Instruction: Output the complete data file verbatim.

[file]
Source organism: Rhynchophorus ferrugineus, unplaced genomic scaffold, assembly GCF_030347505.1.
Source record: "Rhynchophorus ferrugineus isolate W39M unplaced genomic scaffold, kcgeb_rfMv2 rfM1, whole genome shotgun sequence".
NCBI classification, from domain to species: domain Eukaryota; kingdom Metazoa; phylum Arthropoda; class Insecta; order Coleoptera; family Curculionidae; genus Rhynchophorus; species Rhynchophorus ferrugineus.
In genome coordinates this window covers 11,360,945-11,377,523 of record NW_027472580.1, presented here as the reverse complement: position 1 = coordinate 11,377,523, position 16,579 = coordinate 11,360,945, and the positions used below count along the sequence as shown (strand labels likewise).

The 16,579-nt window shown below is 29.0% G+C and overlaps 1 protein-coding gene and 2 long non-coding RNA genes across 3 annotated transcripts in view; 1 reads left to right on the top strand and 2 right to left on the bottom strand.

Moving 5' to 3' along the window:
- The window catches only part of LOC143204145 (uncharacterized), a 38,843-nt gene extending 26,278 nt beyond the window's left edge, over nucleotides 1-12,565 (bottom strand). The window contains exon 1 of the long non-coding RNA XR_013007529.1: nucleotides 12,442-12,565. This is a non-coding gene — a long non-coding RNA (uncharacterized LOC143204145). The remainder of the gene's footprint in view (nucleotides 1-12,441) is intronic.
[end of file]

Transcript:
Source organism: Rhynchophorus ferrugineus, unplaced genomic scaffold, assembly GCF_030347505.1.
Source record: "Rhynchophorus ferrugineus isolate W39M unplaced genomic scaffold, kcgeb_rfMv2 rfM1, whole genome shotgun sequence".
NCBI classification, from domain to species: domain Eukaryota; kingdom Metazoa; phylum Arthropoda; class Insecta; order Coleoptera; family Curculionidae; genus Rhynchophorus; species Rhynchophorus ferrugineus.
In genome coordinates this window covers 11,360,945-11,377,523 of record NW_027472580.1, presented here as the reverse complement: position 1 = coordinate 11,377,523, position 16,579 = coordinate 11,360,945, and the positions used below count along the sequence as shown (strand labels likewise).

The 16,579-nt window shown below is 29.0% G+C and overlaps 1 protein-coding gene and 2 long non-coding RNA genes across 3 annotated transcripts in view; 1 reads left to right on the top strand and 2 right to left on the bottom strand.

Moving 5' to 3' along the window:
- The window catches only part of LOC143204145 (uncharacterized), a 38,843-nt gene extending 26,278 nt beyond the window's left edge, over nucleotides 1-12,565 (bottom strand). The window contains exon 1 of the long non-coding RNA XR_013007529.1: nucleotides 12,442-12,565. This is a non-coding gene — a long non-coding RNA (uncharacterized LOC143204145). The remainder of the gene's footprint in view (nucleotides 1-12,441) is intronic.